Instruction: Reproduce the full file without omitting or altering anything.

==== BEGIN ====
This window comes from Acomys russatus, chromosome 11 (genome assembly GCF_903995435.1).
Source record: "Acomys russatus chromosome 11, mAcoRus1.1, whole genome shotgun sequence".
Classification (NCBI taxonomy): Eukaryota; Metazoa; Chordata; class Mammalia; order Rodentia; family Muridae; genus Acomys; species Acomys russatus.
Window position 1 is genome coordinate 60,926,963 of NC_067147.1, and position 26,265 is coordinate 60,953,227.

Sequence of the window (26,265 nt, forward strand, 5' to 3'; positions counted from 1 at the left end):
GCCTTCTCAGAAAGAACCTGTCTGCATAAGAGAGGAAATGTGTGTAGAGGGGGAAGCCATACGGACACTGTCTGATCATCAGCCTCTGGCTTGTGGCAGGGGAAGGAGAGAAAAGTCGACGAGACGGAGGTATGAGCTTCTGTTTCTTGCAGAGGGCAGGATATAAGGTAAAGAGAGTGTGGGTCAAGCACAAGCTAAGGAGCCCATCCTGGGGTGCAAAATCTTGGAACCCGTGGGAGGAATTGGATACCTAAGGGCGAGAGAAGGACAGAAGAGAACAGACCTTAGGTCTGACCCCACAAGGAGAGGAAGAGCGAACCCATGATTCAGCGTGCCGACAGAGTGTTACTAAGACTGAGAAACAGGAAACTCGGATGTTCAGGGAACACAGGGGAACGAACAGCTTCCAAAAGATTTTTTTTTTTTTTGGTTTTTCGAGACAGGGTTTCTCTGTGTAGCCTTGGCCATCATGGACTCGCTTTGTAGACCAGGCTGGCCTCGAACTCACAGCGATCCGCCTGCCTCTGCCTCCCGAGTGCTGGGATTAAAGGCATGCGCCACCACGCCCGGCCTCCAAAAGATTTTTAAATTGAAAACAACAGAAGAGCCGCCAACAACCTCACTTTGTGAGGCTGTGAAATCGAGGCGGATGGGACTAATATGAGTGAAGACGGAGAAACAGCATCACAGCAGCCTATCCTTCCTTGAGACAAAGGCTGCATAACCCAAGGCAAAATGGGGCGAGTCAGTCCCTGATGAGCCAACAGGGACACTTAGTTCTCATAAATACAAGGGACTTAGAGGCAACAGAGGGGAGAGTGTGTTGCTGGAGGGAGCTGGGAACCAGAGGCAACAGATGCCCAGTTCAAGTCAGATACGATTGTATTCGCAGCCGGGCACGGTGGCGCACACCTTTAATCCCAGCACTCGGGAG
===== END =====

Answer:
This window comes from Acomys russatus, chromosome 11 (genome assembly GCF_903995435.1).
Source record: "Acomys russatus chromosome 11, mAcoRus1.1, whole genome shotgun sequence".
Classification (NCBI taxonomy): Eukaryota; Metazoa; Chordata; class Mammalia; order Rodentia; family Muridae; genus Acomys; species Acomys russatus.
Window position 1 is genome coordinate 60,926,963 of NC_067147.1, and position 26,265 is coordinate 60,953,227.

Sequence of the window (26,265 nt, forward strand, 5' to 3'; positions counted from 1 at the left end):
GCCTTCTCAGAAAGAACCTGTCTGCATAAGAGAGGAAATGTGTGTAGAGGGGGAAGCCATACGGACACTGTCTGATCATCAGCCTCTGGCTTGTGGCAGGGGAAGGAGAGAAAAGTCGACGAGACGGAGGTATGAGCTTCTGTTTCTTGCAGAGGGCAGGATATAAGGTAAAGAGAGTGTGGGTCAAGCACAAGCTAAGGAGCCCATCCTGGGGTGCAAAATCTTGGAACCCGTGGGAGGAATTGGATACCTAAGGGCGAGAGAAGGACAGAAGAGAACAGACCTTAGGTCTGACCCCACAAGGAGAGGAAGAGCGAACCCATGATTCAGCGTGCCGACAGAGTGTTACTAAGACTGAGAAACAGGAAACTCGGATGTTCAGGGAACACAGGGGAACGAACAGCTTCCAAAAGATTTTTTTTTTTTTTGGTTTTTCGAGACAGGGTTTCTCTGTGTAGCCTTGGCCATCATGGACTCGCTTTGTAGACCAGGCTGGCCTCGAACTCACAGCGATCCGCCTGCCTCTGCCTCCCGAGTGCTGGGATTAAAGGCATGCGCCACCACGCCCGGCCTCCAAAAGATTTTTAAATTGAAAACAACAGAAGAGCCGCCAACAACCTCACTTTGTGAGGCTGTGAAATCGAGGCGGATGGGACTAATATGAGTGAAGACGGAGAAACAGCATCACAGCAGCCTATCCTTCCTTGAGACAAAGGCTGCATAACCCAAGGCAAAATGGGGCGAGTCAGTCCCTGATGAGCCAACAGGGACACTTAGTTCTCATAAATACAAGGGACTTAGAGGCAACAGAGGGGAGAGTGTGTTGCTGGAGGGAGCTGGGAACCAGAGGCAACAGATGCCCAGTTCAAGTCAGATACGATTGTATTCGCAGCCGGGCACGGTGGCGCACACCTTTAATCCCAGCACTCGGGAG